Also, in a 2019 report, State Auditor Suzanne Bump’s office reported that Chapter 257 funding, which was at least partly intended to boost direct-care wages, “likely did not have any material effect on improving the financial wellbeing of these direct-care workers.”

The bottom line is that additional funding is needed to ensure that direct care wages in the human service sector are boosted to competitive levels. But controls are clearly needed to ensure that the money gets where it’s supposed to go, and doesn’t go instead into executives’ pockets.

Unfortunately, Senator Gomez’s amendment doesn’t provide for needed controls or even a spending reqirement with regard to the provider reserve account. The Senate Ways and Means language does at least establish a requirement that the increased funding go to direct care workers.

Mother says she is being ‘railroaded’ out of her guardianship by unfair court report

May 4, 2022 8 comments

The mother of an intellectually disabled man says she is being unfairly accused in probate court of having a conflict of interest in caring for her son, and that the conflict charge is being used to limit and possibly eliminate her co-guardianship rights.

Valerie Loveland said that in an April 19 Barnstable County Probate Court hearing on Zoom, an investigative attorney appointed by the judge presented a report concluding that Valerie had a conflict because she both sells natural medicinal products to customers and provides those products to her son.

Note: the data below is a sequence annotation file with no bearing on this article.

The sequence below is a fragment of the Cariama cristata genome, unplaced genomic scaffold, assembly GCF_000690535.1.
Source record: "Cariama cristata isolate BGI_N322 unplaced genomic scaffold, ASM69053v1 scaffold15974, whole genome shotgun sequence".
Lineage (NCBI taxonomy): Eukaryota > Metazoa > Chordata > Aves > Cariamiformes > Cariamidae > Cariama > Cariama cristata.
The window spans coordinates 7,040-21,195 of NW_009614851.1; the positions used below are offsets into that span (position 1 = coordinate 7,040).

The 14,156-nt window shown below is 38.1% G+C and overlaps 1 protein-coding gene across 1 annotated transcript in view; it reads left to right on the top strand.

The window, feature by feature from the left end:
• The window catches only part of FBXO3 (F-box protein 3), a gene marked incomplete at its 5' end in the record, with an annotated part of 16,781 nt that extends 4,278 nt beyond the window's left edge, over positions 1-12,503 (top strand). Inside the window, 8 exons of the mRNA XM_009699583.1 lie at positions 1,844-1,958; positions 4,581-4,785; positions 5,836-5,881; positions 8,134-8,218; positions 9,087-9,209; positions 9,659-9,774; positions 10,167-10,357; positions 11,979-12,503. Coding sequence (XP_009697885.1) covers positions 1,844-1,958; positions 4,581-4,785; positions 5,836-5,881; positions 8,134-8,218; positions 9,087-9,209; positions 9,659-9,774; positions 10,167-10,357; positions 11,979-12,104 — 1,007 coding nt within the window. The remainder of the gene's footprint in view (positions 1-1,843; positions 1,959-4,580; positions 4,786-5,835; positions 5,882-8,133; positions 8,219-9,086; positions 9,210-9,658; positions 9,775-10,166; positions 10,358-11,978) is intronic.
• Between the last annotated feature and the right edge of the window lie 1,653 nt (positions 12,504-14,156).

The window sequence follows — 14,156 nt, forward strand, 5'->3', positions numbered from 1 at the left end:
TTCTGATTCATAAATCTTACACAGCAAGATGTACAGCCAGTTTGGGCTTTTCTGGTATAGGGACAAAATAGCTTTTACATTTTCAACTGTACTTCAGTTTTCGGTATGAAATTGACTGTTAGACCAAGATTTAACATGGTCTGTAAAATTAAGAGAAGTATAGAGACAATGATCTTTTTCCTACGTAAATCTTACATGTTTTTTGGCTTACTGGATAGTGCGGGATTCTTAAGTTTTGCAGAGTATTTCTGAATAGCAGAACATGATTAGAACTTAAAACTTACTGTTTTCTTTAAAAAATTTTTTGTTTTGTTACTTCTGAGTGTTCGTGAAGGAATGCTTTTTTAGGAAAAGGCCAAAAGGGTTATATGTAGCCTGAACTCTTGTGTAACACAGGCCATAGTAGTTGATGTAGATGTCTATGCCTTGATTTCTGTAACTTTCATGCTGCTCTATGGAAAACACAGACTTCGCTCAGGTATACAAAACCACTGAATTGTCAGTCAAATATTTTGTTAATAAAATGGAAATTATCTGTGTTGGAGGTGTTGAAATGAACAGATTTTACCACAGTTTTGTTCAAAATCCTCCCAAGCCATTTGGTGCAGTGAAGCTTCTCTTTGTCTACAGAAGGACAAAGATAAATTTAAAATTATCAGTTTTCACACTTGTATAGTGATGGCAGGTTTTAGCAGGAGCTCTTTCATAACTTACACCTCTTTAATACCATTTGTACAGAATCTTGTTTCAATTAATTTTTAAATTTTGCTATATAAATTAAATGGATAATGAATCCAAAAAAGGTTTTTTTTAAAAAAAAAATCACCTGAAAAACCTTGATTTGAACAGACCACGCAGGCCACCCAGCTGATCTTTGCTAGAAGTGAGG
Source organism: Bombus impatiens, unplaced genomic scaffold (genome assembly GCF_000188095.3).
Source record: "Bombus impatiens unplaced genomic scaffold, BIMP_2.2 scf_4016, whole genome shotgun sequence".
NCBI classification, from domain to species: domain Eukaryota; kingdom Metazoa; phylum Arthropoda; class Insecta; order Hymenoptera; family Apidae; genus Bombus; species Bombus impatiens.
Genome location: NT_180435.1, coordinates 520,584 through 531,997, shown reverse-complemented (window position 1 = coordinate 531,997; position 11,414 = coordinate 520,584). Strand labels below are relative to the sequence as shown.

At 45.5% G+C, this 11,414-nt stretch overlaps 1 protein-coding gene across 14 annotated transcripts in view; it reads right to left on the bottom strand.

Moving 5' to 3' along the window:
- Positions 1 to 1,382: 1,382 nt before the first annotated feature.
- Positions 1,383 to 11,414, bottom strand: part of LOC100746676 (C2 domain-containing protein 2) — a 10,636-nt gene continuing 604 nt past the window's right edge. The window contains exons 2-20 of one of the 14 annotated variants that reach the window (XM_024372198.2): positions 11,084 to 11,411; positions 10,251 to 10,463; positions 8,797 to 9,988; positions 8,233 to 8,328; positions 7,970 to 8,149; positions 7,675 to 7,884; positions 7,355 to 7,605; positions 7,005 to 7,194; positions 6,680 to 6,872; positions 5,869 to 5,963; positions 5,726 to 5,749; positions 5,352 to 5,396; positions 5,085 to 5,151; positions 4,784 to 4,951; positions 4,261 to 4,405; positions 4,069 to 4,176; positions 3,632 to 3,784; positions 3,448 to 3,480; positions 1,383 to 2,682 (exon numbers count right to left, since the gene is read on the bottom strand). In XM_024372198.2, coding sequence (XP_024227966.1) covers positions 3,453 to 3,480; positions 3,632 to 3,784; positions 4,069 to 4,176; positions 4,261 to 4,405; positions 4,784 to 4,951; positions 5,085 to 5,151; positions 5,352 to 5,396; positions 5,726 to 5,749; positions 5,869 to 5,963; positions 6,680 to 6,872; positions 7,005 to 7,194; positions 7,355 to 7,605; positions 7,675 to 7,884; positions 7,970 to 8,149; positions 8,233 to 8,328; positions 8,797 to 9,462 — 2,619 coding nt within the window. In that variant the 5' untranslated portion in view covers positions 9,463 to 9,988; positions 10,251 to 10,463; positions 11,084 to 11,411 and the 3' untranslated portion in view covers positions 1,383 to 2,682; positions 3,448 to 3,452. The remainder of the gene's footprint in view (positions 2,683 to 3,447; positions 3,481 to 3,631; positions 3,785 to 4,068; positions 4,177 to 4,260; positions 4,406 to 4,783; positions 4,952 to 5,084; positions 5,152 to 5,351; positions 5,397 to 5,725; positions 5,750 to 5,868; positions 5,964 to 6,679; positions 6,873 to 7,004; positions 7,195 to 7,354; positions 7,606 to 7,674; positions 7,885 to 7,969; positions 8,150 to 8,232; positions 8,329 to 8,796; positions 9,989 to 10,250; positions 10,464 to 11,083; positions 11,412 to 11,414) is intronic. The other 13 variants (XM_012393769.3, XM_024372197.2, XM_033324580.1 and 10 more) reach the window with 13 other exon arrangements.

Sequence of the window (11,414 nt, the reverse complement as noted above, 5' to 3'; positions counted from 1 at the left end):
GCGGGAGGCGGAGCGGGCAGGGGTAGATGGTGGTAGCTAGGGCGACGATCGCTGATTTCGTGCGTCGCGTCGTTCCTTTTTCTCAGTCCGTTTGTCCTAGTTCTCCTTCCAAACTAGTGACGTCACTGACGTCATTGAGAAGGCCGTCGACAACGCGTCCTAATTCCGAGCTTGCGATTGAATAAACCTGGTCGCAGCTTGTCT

Valerie maintains, however, that she derives no material benefit from the arrangement involving her son. She said her son buys the products directly from the company, Young Living Brand. She said his primary medical care provider approves all of his alternative medicines in accordance with his group home’s policy.

Valerie’s 24-year-old son is a resident of a group home on Cape Cod run by the May Institute, a corporate provider to the Department of Developmental Services (DDS). Valerie has asked that her son’s name be kept private.

We have previously reported that Valerie has been fighting both a motion to limit her co-guardianship of her son and a move to evict her from her subsidized apartment due to an alleged technical violation of her lease.

The motion to limit Valerie’s co-guardianship was filed in March by John Cartwright, an attorney who is paid by DDS to serve as Valerie’s son’s other co-guardian. Cartwright’s motion seeks to remove Valerie’s authority to make medical decisions for her son and to transfer her authority as representative payee for her son’s Social Security funds to the May Institute.